Parents Can’t Rely on “Off the Books” Child Support Agreements

During a divorce, the more issues the parties can reach agreement on, the better. It is almost always in both spouses’ best interests to resolve disputed matters on their own rather than having a judge impose a solution upon them. But there are limits as to what parties can agree to, especially when it comes to child custody and child support issues.

Before any such agreements can become part of a final Illinois divorce decree, a judge needs to approve them to ensure that they comply with the law and are in the best interests of the child. But long after the ink has dried on the divorce judgment, parents may mutually decide to change arrangements as to custody, visitation, or support. If they do so without court approval, however, it may come back to bite them in a very costly way.

Court Approval Needed for Any “Agreement” Modifying Support

Several Illinois cases have dealt with variations of the following situations: A custodial parent “agrees” not to enforce the non-custodial parent’s existing child support obligations. Maybe the non-custodial parent agreed to no longer be involved in the child’s life in exchange for being released from his or her obligations, or perhaps the custodial parent decided not to push the issue for a period of time because the other parent had fallen on hard times. Sometimes, a parent may take no action for years to seek payment of past due child support amounts, leading the other parent to believe that they are no longer on the hook. But nobody ever asks the court to officially modify the support or custody arrangements contained in the final judgment for dissolution of marriage.

What inevitably happens next? The parent owed many years-worth of child support payments decides to file a motion seeking the past due amounts from the other parent, much to that parent’s shock and consternation. That shock will be compounded with the need to write a huge check when the judge rejects the arguments that there was an “agreement” or that it is unfair to expect payment of this huge sum all at once when their spouse sat on their hands for years doing nothing to enforce support obligations.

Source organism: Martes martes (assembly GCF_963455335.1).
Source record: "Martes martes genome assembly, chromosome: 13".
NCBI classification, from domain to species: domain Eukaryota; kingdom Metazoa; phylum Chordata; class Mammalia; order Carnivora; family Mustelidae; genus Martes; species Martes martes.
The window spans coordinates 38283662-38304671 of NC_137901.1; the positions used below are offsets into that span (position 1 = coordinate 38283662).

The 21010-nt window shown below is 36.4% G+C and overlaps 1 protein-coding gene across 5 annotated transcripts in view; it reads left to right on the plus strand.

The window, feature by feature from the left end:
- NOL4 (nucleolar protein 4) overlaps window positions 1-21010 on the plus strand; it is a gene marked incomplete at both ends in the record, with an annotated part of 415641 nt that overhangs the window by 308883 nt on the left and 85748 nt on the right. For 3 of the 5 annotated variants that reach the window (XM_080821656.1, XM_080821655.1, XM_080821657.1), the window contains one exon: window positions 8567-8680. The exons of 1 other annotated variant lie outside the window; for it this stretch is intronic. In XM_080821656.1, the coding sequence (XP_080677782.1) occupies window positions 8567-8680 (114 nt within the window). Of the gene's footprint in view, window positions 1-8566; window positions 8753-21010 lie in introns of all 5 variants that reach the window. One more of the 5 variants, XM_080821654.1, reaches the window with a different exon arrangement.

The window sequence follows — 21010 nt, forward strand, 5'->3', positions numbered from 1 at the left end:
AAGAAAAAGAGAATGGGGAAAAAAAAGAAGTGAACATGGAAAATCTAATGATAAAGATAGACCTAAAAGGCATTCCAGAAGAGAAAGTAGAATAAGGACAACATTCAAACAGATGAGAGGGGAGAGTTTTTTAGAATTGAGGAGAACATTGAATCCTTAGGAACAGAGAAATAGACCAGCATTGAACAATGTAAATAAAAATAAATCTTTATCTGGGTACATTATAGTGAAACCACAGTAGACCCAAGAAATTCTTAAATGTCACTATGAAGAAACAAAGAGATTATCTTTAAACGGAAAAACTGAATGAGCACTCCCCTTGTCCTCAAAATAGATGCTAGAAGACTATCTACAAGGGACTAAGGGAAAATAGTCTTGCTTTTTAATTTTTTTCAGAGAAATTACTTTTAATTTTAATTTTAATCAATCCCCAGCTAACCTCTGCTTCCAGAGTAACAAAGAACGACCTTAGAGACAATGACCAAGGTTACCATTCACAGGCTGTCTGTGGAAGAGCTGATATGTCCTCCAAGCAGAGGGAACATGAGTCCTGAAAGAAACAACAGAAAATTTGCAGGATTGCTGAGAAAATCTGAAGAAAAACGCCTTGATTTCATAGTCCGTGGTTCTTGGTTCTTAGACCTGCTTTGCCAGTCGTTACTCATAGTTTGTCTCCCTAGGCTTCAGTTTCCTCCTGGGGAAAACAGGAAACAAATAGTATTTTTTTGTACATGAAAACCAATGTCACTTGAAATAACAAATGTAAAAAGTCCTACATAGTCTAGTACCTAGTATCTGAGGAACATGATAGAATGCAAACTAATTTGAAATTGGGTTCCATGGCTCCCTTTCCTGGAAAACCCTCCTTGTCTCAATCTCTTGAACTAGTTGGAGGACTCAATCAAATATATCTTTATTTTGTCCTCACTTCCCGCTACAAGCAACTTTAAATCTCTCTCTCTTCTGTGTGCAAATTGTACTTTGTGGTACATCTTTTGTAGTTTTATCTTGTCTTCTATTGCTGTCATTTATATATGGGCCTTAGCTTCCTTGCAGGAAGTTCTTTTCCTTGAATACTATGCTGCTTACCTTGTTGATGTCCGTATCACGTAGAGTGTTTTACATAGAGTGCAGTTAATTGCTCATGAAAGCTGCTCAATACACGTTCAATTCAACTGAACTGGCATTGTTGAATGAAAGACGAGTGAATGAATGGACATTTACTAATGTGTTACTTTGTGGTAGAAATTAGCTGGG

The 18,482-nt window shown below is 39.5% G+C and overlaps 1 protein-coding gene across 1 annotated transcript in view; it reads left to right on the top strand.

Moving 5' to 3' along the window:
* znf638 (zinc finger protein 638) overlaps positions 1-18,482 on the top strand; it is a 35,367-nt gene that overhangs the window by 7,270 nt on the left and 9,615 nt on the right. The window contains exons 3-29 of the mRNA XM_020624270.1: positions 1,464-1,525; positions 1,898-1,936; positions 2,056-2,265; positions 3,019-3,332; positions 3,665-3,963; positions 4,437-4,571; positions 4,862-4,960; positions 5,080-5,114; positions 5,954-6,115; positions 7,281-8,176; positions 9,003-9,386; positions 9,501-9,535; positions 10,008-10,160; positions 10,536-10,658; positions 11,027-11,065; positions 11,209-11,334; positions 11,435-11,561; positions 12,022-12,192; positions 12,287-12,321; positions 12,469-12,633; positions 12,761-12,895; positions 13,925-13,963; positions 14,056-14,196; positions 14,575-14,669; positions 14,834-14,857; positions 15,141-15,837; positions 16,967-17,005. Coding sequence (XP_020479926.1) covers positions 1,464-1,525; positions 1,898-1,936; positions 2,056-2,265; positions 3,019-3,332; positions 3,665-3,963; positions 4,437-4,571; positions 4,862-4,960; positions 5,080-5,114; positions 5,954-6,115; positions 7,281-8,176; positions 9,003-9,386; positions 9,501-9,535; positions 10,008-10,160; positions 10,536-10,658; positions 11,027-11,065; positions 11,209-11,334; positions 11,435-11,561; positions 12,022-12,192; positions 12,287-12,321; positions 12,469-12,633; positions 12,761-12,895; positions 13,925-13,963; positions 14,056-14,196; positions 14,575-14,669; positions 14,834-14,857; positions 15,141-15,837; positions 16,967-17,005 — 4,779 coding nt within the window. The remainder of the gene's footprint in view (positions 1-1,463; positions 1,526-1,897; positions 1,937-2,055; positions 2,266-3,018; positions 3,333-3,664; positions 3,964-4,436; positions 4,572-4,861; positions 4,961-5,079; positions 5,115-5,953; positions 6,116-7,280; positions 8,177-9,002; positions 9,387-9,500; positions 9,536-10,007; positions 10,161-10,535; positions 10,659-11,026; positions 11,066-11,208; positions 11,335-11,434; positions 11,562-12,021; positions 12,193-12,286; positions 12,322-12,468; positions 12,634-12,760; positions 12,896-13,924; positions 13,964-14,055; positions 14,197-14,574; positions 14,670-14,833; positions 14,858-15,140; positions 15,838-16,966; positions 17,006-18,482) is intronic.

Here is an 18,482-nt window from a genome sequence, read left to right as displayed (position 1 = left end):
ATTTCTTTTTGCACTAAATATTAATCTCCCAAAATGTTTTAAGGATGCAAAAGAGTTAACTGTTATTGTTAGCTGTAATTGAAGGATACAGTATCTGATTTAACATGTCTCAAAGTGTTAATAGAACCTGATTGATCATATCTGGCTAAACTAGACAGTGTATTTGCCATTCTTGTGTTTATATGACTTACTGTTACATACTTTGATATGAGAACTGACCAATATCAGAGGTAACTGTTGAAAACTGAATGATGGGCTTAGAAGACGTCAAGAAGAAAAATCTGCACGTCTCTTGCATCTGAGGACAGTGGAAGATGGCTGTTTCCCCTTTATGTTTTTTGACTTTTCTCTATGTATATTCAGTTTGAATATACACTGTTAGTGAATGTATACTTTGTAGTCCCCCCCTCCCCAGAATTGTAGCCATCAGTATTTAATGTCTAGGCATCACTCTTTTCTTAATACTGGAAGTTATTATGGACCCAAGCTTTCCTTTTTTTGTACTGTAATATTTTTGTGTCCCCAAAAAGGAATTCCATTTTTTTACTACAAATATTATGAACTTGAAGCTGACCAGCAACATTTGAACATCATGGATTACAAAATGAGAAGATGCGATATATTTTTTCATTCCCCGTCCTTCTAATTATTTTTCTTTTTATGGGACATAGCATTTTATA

Agreements Unenforceable, Delay in Enforcement Irrelevant

In the case of In re Marriage of Smith, for example, a mother petitioned the court to order her ex-husband to pay $60,000 in past due child support payments that had accrued over almost two decades. The husband claimed that the mother told him that she would waive her right to periodic support payments if he purchased several unspecified items for the girls, which he did.

The court found that no such agreement actually existed, and entered a judgment against the father for all past amounts due. But the court emphasized that even if there was such an agreement, it would be unenforceable, and any defenses premised on either an agreement or on a delay in seeking enforcement of child support obligations were invalid.

Specifically, the court held that:

  • Agreements modifying support without judicial approval are unenforceable. Allowing former spouses to modify a court-ordered child support obligation by creating a new agreement between themselves without judicial approval would circumvent judicial protection of the children’s interests. Therefore, parents may create an enforceable agreement for modification of child support only by petitioning the court for support modification and then establishing, to the satisfaction of the court, that an agreement reached between the parents is in accord with the best interests of the children.
  • Unreasonable delay in bringing a child support enforcement action is not a defense. Under Illinois law, the defense of “laches” is premised on the idea that a claim should be barred if the claimant’s unreasonable delay in raising that claim has prejudiced the opposing party. But the Illinois Supreme Court has held that, in the context of a laches defense to a claim for a support arrearage, a spouse is not injured simply because he is forced to pay the accumulated support in one lump sum as opposed to weekly payments as ordered. Similarly, it won’t likely be considered prejudicial for a payor to have to go back and assemble years-worth of financial documents which he or she failed to previously provide as required in the original support order.

All of the foregoing is not to say that divorced parents shouldn’t agree to changes to their support, visitation, or custody arrangements if they believe it would be mutually beneficial and be in the best interests of their child. But if a judge doesn’t sign off on that agreement, it isn’t worth whatever paper it may have been printed on.